Pfizer (NYSE:PFE) is in the news lately for the rollout of its Covid-19 vaccine. However, much of the earnings from vaccines is already taken into account by the market in the Pfizer stock price already.
Nevertheless, Pfizer is worth at least 20% more based on its dividend yield history as well as its buyback yields.
Pfizer recently raised its quarterly dividend to 39 cents per quarter, up from 38 cents. This brings its annual dividend to $1.56 per share, a 2.63% gain over the prior year’s dividend per share (DPS).
Pfizer also tends to raise its DPS after every four quarters. This gives its dividend payments a base of stability. However, there is no consistency of either the increase or the payout ratio.
A Closer Look at Pfizer Stock
For example, this year’s 2.63% hike was much lower than the prior year’s 5.56% DPS rise, which was lower than the prior 5.88% gain. You can see this in the chart I have prepared on the right.
Moreover, you can see in the chart every year Pfizer was moving the DPS up by 2 cents per year – all up until recently. On Dec. 11, the DPS rose by just 1 cent per quarter. This effectively lowered the 5.90% average annual gain in Pfizer’s DPS.
As a result, Pfizer now has a very attractive dividend yield. For example, as of Dec. 22, its dividend yield is 4.2% (i.e., $1.56 / $36.74).
At today’s price (Dec. 22) of $36.74 Pfizer’s price-to-earnings (P/E) is just 12 times analysts’ estimate of 2021 earnings per share (EPS) of $3.04. Pfizer’s Covid-19 vaccine has made PFE stock very cheap.
Pfizer Beyond the Vaccine
This makes PFE stock very attractive. Its vaccine and other earnings will allow the company to make its dividend more secure. It will also help the company hike its dividend consistently as in the past.
For example, even if it raised its payout ratio to 70%, or $2.13 (i.e., 0.7 times $3.04), the new yield will be much higher. At that payout ratio, the new yield would be 5.80% (i.e., $2.13 divided by $36.70).
Moreover, Pfizer’s historical dividend yield effectively raises its stock valuation. For example, over the past 4 years, Pfizer’s average dividend yield has been 3.78%, according to Seeking Alpha.
Therefore, if the yield were to fall to 3.78% from 4.2% today, PFE stock would be worth $41.27. This is seen by dividing $1.56 by 3.78%. The resulting target price is $41.27. That represents a potential gain of 12.3% over the present price.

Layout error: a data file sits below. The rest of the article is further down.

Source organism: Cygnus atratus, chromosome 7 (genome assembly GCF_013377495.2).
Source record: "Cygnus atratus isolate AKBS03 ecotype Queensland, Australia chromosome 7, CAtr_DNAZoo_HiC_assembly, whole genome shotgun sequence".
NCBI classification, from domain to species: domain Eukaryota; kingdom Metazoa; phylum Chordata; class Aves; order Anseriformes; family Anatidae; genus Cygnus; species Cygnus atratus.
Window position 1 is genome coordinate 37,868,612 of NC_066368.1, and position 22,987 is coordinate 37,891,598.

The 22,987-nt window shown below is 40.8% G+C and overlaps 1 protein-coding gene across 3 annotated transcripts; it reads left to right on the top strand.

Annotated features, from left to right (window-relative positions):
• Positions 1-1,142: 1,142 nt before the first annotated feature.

Pfizer Stock Valued
If you look at PFE stock’s historical price-to-earnings values, you will see that on average they work out to 18.5 times. For example, Morningstar has a report on the stock’s historical P/E ratios which has an average of 18.5 times over the past 5 years.
This is much higher than Pfizer’s present forward P/E ratio of just 12.3 times for 2021. It implies that the stock should be at least 53% higher at $56.20 per share (i.e., 18.5 times $3.04 per share).
Moreover, another way to PFE stock is to compare its P/E ratios with a number of its peers. I have done this in the table at the right, as well as shown Pfizer’s historical P/E ratio.
The average P/E ratio of Pfizer’s peers is 12.2 times. This implies that PFE stock should trade at just $37.03, or 1% higher than today.
Therefore, we have three different value targets for PFE stock. Using its historical dividend yield, the price should be $41.27, or 12.3% higher.
Using its historical P/E, it should be $56.20, or 53% higher. And using a comparison with peers, PFE stock should be 1% higher at $37.03.
The average of these three metrics is $44.83, or a potential upside of 22% from today’s (Dec. 22) price.
What to Do With PFE Stock
Interestingly, PFE stock is still down about 1.0% year-to-date. The distribution of its Covid-19 vaccine could lead eventually lead to a significantly higher stock. My estimate is that it would be 22% higher within the next year.
In effect, this is a value stock will good upside, a decent dividend yield, and a very good buy-in value/bargain price for most investors.
On the date of publication, Mark R. Hake did not have (either directly or indirectly) any positions in any of the securities mentioned in this article.
Mark Hake runs the Total Yield Value Guide which you can review here.